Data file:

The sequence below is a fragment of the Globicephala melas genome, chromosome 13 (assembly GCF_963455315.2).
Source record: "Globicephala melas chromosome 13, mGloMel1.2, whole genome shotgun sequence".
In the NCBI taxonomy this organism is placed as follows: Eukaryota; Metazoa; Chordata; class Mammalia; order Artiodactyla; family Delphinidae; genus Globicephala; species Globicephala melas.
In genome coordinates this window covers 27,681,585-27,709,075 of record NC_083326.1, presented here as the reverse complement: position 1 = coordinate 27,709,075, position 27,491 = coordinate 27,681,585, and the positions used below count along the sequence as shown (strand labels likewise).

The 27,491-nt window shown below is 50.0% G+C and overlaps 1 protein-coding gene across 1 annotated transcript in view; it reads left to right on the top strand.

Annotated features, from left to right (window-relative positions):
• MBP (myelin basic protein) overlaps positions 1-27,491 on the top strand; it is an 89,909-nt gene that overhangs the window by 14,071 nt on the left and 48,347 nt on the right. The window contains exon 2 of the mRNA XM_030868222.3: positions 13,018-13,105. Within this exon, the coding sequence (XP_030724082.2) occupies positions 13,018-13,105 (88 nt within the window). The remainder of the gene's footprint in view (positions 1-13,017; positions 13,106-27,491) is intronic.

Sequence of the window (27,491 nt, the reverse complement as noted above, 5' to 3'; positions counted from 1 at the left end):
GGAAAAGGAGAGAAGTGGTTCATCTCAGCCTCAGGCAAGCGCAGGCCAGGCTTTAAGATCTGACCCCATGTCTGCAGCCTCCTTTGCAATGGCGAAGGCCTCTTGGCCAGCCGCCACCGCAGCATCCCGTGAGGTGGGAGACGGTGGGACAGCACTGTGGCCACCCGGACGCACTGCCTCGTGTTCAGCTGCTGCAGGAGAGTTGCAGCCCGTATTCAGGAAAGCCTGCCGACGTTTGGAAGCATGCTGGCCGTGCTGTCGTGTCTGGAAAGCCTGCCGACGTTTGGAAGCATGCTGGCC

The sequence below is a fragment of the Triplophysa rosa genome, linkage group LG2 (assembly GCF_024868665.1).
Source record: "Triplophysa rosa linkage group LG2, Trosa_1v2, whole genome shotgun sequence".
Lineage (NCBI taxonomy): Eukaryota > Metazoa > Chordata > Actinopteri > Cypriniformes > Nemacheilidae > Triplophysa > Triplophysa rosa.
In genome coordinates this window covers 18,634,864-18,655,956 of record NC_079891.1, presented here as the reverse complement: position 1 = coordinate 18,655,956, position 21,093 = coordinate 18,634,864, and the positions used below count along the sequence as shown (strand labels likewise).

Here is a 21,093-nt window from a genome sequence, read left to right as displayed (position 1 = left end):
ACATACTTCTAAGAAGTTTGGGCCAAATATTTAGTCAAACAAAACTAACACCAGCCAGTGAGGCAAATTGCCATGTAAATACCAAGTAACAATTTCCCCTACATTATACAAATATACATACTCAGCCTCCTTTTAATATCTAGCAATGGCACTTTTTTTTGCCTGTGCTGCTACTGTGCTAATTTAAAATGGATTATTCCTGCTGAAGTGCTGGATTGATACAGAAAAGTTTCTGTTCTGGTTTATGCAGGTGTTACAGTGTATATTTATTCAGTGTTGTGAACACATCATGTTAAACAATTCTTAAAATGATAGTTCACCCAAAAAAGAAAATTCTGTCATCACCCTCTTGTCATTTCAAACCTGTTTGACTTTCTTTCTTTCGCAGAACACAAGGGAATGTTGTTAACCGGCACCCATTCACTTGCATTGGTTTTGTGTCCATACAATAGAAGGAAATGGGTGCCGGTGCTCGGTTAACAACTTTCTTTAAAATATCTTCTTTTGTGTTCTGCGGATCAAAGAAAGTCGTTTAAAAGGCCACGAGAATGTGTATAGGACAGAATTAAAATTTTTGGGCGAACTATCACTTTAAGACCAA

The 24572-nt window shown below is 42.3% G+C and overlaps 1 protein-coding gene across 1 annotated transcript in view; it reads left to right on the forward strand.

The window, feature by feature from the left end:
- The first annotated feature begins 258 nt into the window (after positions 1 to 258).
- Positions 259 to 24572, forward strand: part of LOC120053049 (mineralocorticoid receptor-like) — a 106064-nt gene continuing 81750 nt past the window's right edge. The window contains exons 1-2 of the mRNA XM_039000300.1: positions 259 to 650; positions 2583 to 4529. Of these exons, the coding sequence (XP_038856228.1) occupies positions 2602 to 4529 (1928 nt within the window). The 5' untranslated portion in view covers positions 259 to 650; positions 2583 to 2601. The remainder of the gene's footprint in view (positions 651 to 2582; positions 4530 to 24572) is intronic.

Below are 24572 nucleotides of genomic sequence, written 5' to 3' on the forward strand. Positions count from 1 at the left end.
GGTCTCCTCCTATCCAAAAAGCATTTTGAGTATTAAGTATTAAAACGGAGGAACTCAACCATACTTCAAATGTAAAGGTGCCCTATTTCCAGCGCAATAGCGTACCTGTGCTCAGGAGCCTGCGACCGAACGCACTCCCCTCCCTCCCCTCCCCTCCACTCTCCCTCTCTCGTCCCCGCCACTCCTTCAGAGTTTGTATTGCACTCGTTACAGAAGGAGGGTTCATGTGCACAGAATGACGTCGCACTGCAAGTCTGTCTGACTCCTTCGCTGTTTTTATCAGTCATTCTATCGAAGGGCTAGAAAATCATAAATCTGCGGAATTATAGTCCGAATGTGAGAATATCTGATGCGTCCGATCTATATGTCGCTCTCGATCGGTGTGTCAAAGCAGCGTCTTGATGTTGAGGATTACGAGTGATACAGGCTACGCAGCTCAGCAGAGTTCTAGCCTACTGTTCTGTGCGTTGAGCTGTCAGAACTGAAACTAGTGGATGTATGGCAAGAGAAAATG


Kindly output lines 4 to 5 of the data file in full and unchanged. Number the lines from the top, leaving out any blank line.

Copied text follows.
In genome coordinates this window covers 27,681,585-27,709,075 of record NC_083326.1, presented here as the reverse complement: position 1 = coordinate 27,709,075, position 27,491 = coordinate 27,681,585, and the positions used below count along the sequence as shown (strand labels likewise).

The 27,491-nt window shown below is 50.0% G+C and overlaps 1 protein-coding gene across 1 annotated transcript in view; it reads left to right on the top strand.